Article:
Paralympics: Singaporean medal winners at the Games

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Laurentia Tan of Singapore during the dressage individual test at the 2012 London Paralympics.
Laurentia Tan of Singapore during the dressage individual test at the 2012 London Paralympics. (PHOTO: Scott Heavey/Getty Images)

SINGAPORE — In 1988, Singapore sent its first batch of eight para-athletes to the Seoul Paralympics, but it took the Republic another 20 years to earn its first medals from the Games.

Since the maiden medals at the 2008 Beijing Paralympics, Singapore's athletes have won medals in every subsequent edition. In total, three of them amassed nine Paralympic medals - three golds, two silvers and four bronzes.

Here are the athletes that earned the honours at the Paralympics:

Laurentia Tan (equestrian, one silver and three bronzes)

She was diagnosed with cerebral palsy and profound deafness weeks after her birth, yet Laurentia Tan plays a sport that requires exquisite coordination with an animal, as well as a good sense of rhythm in leading her horse to music in the dressage competition. 

Even if she had not won any Paralympic medal, the 42-year-old para-equestrienne would have been applauded for overcoming the difficulties posed by her conditions. But through sheer persistence, she managed to scale the heights of her sport.

"I learnt through my 'feelings' of the horse's steps and rhythm, so I can work out if we will be ahead or behind the music," she once said. "You don't know how far you can go unless you challenge yourself."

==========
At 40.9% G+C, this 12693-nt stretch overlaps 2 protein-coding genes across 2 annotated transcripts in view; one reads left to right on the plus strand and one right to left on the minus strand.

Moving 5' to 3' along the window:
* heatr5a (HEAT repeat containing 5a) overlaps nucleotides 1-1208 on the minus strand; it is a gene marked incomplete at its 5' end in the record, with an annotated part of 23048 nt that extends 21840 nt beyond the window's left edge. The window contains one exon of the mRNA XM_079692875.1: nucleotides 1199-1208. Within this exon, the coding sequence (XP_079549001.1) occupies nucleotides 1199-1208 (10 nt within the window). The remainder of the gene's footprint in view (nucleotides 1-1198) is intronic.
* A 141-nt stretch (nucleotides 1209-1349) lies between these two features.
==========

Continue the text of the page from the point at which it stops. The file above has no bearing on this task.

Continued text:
After being invited to take part in the World Para Dressage Championships in 2007, Tan made the qualifying mark for the 2008 Beijing Paralympics. The competition was held away from the China capital at the Hong Kong Olympic Equestrian Centre, where she was paired with a chestnut gelding appropriately named Nothing To Lose.

On 9 September 2008, Tan scored 68.800 points to claim the bronze medal in the individual test (class 1a) event, behind Britains's Anne Dunham (gold) and Sophie Christiansen (silver). She thus became the first Singaporean to win a Paralympic medal, as well as the first Asian to win a Paralympic equestrian medal. 

Two days later, she earned another bronze medal in the individual freestyle test event. While she returned to Singapore together with Yip Pin Xiu amid much plaudits, the duo also sparked off discussion on the recognition given to Paralympians in Singapore, and the disparity between their monetary rewards and that of Olympic medal winners.

Those two Paralympic bronzes only served to motivate Tan to greater heights as she geared up for the 2012 London Games. Again, she was the first Singaporean to earn a medal in London, earning her third bronze medal in the individual test. Two days later, she finally made her breakthrough - scoring 79.000 points in the individual freestyle test to clinch a silver medal.

The four Paralympic medals earned Tan much admiration among the Singapore sports community, as well as two public service medals: the Meritorious Service Medal in 2008 and the Public Service Star in 2012.